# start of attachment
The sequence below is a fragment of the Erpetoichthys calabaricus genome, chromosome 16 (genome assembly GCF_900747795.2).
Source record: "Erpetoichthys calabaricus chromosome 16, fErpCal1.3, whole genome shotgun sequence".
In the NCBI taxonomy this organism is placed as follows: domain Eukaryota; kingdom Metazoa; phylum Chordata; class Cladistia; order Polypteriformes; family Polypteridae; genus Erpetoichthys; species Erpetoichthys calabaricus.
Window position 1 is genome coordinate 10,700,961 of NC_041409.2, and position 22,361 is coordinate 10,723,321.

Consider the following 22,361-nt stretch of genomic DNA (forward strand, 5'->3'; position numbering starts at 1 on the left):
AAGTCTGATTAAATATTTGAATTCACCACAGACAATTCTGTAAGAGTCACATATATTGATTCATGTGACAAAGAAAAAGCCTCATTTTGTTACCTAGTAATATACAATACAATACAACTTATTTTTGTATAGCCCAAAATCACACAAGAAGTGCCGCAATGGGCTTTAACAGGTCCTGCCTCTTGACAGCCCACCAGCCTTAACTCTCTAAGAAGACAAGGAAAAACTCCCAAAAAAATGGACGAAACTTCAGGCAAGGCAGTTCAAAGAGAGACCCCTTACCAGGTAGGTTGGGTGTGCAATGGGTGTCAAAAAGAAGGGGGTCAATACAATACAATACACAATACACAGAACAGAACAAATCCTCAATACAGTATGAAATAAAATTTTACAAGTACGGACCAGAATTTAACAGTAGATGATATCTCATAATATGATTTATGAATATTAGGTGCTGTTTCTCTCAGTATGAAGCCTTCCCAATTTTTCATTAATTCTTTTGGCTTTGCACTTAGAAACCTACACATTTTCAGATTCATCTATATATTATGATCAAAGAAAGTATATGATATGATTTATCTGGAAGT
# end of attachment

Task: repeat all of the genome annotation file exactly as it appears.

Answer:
The sequence below is a fragment of the Erpetoichthys calabaricus genome, chromosome 16 (genome assembly GCF_900747795.2).
Source record: "Erpetoichthys calabaricus chromosome 16, fErpCal1.3, whole genome shotgun sequence".
In the NCBI taxonomy this organism is placed as follows: domain Eukaryota; kingdom Metazoa; phylum Chordata; class Cladistia; order Polypteriformes; family Polypteridae; genus Erpetoichthys; species Erpetoichthys calabaricus.
Window position 1 is genome coordinate 10,700,961 of NC_041409.2, and position 22,361 is coordinate 10,723,321.

Consider the following 22,361-nt stretch of genomic DNA (forward strand, 5'->3'; position numbering starts at 1 on the left):
AAGTCTGATTAAATATTTGAATTCACCACAGACAATTCTGTAAGAGTCACATATATTGATTCATGTGACAAAGAAAAAGCCTCATTTTGTTACCTAGTAATATACAATACAATACAACTTATTTTTGTATAGCCCAAAATCACACAAGAAGTGCCGCAATGGGCTTTAACAGGTCCTGCCTCTTGACAGCCCACCAGCCTTAACTCTCTAAGAAGACAAGGAAAAACTCCCAAAAAAATGGACGAAACTTCAGGCAAGGCAGTTCAAAGAGAGACCCCTTACCAGGTAGGTTGGGTGTGCAATGGGTGTCAAAAAGAAGGGGGTCAATACAATACAATACACAATACACAGAACAGAACAAATCCTCAATACAGTATGAAATAAAATTTTACAAGTACGGACCAGAATTTAACAGTAGATGATATCTCATAATATGATTTATGAATATTAGGTGCTGTTTCTCTCAGTATGAAGCCTTCCCAATTTTTCATTAATTCTTTTGGCTTTGCACTTAGAAACCTACACATTTTCAGATTCATCTATATATTATGATCAAAGAAAGTATATGATATGATTTATCTGGAAGT